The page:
Bessie Stough Callender

born Wichita, KS 1889-died New York City 1951
Media - callender_bessie.jpg - 89963
Courtesy Bessie S. Callender Papers, Archives of American Art, Smithsonian Institution.
Also known as
  • Bessie Stough
Wichita, Kansas, United States
New York, New York, United States

Born and raised on a farm near Wichita, Kansas, where she developed a fondness for animals, Bessie [Callender] married a newspaper reporter, Harold Callender, and moved to New York City in the early 1920s. She took life classes under George Bridgman at the Art Students League and then studied modeling from life at the art school of the Cooper Union. When her husband was assigned to Paris in 1926, she studied modeling with Antoine Bourdelle at the Academie de la Grande Chaumière and later worked in the studios of José de Creeft and Georges Hilbert, an important animalier, from whom she received instruction in stone carving. Callender became a devotee of direct carving. Her main subjects were animals observed at the Jardin des Plantes and, later, at the London Zoo. In late 1929 she moved to London, where she worked for the next ten years, until a cancer operation forced her to stop sculpting. Her works were exhibited at the Salon des Indépendants in Paris, the Royal Academy in London, the Walker Gallery in Liverpool, and the Fine Arts Museum in Glasgow. In 1951, the year of her death, her husband donated seven sculptures by the artist to the National Museum of American Art [now the Smithsonian American Art Museum].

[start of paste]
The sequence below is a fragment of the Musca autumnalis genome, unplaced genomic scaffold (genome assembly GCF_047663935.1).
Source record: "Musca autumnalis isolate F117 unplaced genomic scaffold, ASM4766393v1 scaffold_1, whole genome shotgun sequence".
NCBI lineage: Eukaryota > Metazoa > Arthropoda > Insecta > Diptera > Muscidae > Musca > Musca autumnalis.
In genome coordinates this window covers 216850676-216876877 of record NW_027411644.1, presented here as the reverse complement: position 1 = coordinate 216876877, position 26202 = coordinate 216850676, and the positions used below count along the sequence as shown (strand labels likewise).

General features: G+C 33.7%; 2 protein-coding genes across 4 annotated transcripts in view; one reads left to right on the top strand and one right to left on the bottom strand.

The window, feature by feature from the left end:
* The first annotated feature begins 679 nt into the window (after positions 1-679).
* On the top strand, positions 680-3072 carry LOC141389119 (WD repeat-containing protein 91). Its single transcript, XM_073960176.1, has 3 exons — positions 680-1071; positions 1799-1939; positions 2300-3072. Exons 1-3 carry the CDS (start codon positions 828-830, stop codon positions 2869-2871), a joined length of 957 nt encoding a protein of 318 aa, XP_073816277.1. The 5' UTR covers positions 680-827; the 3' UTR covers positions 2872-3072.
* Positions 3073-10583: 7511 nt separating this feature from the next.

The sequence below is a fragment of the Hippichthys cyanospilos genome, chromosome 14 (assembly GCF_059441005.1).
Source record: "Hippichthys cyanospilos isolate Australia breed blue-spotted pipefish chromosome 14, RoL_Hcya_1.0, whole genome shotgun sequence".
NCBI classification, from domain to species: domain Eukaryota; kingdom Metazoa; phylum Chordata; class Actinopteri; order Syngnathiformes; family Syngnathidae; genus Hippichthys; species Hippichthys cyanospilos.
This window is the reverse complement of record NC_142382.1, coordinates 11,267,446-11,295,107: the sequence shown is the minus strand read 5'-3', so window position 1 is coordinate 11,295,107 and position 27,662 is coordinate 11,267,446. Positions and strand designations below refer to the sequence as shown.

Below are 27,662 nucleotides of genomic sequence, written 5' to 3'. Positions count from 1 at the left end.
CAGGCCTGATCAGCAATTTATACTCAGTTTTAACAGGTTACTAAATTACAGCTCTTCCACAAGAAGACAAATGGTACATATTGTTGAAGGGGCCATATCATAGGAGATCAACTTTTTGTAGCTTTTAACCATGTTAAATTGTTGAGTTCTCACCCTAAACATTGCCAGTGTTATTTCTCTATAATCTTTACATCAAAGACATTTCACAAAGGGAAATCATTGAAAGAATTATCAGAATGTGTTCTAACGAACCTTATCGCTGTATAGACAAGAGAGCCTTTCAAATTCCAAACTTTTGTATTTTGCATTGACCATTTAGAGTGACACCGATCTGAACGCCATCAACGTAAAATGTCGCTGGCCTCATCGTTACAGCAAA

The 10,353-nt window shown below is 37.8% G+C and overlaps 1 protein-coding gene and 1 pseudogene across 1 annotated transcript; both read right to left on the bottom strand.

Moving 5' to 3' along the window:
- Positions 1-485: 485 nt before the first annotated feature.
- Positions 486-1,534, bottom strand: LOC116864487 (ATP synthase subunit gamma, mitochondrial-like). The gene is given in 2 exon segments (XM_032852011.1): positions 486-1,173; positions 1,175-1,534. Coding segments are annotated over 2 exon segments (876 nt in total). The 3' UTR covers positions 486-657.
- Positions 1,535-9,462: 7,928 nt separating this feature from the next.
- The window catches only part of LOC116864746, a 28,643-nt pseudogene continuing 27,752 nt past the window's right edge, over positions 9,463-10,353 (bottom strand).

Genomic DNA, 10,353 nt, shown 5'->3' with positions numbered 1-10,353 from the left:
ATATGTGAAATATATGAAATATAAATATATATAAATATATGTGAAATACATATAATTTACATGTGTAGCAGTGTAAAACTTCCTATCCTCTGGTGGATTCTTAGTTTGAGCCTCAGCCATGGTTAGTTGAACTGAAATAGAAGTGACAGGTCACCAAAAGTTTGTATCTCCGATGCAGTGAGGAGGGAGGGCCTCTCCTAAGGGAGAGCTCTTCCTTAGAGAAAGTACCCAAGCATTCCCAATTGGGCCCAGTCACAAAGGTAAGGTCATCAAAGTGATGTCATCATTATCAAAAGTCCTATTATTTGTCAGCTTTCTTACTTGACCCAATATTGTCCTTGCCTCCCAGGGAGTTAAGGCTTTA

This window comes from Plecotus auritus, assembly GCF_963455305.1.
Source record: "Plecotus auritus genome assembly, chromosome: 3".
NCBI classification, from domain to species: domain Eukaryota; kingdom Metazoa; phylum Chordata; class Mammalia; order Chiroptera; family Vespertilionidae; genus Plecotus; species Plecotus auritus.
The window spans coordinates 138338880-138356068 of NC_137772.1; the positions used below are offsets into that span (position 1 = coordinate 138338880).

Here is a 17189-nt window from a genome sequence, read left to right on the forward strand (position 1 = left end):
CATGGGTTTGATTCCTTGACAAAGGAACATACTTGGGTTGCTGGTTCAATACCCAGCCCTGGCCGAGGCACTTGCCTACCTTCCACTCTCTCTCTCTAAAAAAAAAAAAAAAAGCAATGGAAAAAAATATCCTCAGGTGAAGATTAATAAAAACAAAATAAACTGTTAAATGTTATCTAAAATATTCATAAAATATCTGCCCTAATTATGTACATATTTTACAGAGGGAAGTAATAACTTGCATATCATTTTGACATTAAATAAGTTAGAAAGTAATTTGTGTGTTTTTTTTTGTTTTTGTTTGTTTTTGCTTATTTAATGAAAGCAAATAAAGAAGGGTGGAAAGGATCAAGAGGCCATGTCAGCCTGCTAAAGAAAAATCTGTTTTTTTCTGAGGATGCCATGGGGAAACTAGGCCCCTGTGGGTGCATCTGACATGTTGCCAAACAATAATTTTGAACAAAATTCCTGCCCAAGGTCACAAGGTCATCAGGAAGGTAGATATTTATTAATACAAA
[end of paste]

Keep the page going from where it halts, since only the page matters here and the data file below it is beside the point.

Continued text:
National Museum of American Art (CD-ROM) (New York and Washington D.C.: MacMillan Digital in cooperation with the National Museum of American Art, 1996)

Luce Artist Biography

Bessie Stough Callender was very modest about her artistic abilities. Although she was a gifted musician and painter, as well as a sculptor, Callender listed “housewife” as her occupation on her passport. In 1926, Callender moved to Paris, where, inspired by her lifelong love of animals---especially Boston terriers---she began studying with George Hilbert, one of the best-known animaliers (animal sculptors) in France. Though she produced a limited number of pieces, Callender’s work was well received and was exhibited at the Royal Academy in London. The artist died from lung cancer at age sixty-two, and her husband, Harold Callender, donated five of her works to the Smithsonian American Art Museum as a memorial. He also wrote a biography, Fun Tomorrow: The Story of an Artist and a Way of Life, to pay tribute to Callender’s indomitable spirit and the joy she took in living.